Learn what being a member does for you
The Seller Styles
Learn the styles and take your free assessment
See a summary of all our programs and certifications
Certified Professional Sales Person (CPSP®)
Develop your potential as a certified sales professional
Certified Professional Sales Leader (CPSL®)
Grow your impact as a certified sales leader
Certified Master Sales Professional (CMSP®)
Join the elite group of sales professionals and leaders
Advanced Sales Influence (ASI)
Take your influence and leadership to the next level.
Learn foundational sales behaviors, strategies, and skills
Power of Contact Marketing
Learn from marketing expert and author Stu Heinecke
Join the top 1% of sales professionals in the world.
Next Level Virtual Coaching
Join our ongoing dynamic virtual coaching community
Explore job postings from some of the best companies in the country looking for sales professionals
Daily Dose of Influence!
Enjoy our video series of influence tips and strategies
Leads To Growth
Dig into our podcast featuring industry leaders and experts
Learn from our high-level sales coaching video series
Women of Sales & Influence – Facebook Live Series
Be inspired by our Facebook Live series spotlighting top women influencers
Women of Sales & Influence – Video Blog
Enjoy valuable, high-level sales strategies to empower your sales goals
The Growth Quotient
You’ve heard about IQ, but what is your GQ?
Our Commitment to You
We are here to help your approach to sales, how you interact with others, and how you perform and execute
NASP Sales Blog
Learn from our member-submitted articles for sales professionals
Write For Us
Share your sales expertise and insights with our community
About Our CEO
Standards of Conduct
Common Questions and Answers
One of the most difficult parts of a salesperson’s job is dealing with purchasing departments.
Whether you are a new salesperson or a seasoned veteran, you likely will agree that dealing with a purchasing department can create a tremendous amount of stress. Some salespeople would even say these interactions sap their sales motivation — and deliver a blow to their selling skills — more than anything else.
I say, though, that unless you are truly unprepared, there’s no reason for anyone to fear dealing with a purchasing department.
A purchasing department is nothing more than a group of individuals assembled for the sole purpose of trying to save money for their company. The key for you as the salesperson to remember is that even though the purchasing department’s number one objective is to save money, this doesn’t mean they are out to attack you on price.
Purchasing departments view their role as the supply-chain managers. It is their job to ensure the company does what it is supposed to do in an efficient manner that requires as little capital as possible. What this means is very simple: The purchasing department’s job is much more than beating up salespeople.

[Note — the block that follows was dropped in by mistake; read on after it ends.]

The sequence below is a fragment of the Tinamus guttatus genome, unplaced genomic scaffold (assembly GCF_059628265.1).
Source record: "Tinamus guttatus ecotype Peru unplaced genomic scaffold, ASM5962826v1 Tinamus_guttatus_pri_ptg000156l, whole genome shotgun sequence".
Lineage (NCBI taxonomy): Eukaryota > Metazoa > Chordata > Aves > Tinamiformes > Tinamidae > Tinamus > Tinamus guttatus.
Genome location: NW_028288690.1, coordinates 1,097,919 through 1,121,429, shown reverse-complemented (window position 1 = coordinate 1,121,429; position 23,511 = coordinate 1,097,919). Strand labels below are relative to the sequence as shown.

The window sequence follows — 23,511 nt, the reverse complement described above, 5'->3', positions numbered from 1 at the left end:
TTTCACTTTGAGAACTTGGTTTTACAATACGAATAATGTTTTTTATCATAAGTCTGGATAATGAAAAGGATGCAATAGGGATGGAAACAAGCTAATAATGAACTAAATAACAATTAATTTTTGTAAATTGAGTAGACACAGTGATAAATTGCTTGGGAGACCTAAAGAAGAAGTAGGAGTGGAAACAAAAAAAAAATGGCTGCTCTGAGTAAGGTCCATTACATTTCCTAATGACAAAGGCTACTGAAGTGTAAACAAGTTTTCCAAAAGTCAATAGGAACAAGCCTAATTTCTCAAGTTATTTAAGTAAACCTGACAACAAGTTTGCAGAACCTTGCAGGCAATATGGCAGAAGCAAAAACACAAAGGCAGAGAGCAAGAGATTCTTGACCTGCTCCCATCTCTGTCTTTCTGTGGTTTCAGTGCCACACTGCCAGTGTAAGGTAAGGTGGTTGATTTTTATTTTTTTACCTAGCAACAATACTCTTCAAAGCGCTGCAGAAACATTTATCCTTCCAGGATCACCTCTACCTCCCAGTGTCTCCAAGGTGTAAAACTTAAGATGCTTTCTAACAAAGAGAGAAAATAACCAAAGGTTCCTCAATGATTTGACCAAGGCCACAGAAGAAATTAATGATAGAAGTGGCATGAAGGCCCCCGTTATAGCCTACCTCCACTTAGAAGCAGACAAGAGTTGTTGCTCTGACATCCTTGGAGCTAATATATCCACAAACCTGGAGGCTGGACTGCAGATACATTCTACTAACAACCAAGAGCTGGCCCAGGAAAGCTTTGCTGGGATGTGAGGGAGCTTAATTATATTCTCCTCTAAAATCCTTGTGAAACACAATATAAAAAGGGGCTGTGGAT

Granted, many purchasing agents do enjoy the thrill of securing a lower price, but that’s no different than you. As a salesperson, you enjoy the thrill of securing a new sale. Accept the fact that the purchasing agent is doing nothing more than what they are supposed to do.
Purchasing agents love to posture themselves with salespeople as if they control the salesperson’s career. All they are really doing is seeing how far they can push you. Until you stand up to them and push back, they’ll keep pushing you to get additional benefits and lower prices.
When a purchasing agent demands a lower price, the only thing they’re doing is going with the demand they know works the best since they know there is almost always flexibility in pricing. It’s the strength and confidence of you the salesperson that is going to be the best indicator as to whether or not they’ll be successful in pushing you to lower your price.
Purchasing agents love to bluff people by saying they will buy from one of your competitors if you don’t lower your price. This actually happens far less than salespeople realize. Upon hearing the threat of going to another supplier, most salespeople will cower and give the purchasing agent what they are after. Too bad the only thing the salesperson has done is give up profit. It’s this type of a response that gives salespeople a bad reputation. The entire time the purchasing manager is demanding you lower the price or they will switch, they know full well how expensive switching to a new supplier can be.
About the author
Mark Hunter, The Sales Hunter, is a consultative selling expert committed to helping individuals and companies identify better prospects, close more sales, and profitably build more long-term customer relationships. He is also author of “High-Profit Selling: Win the Sale Without Compromising on Price.”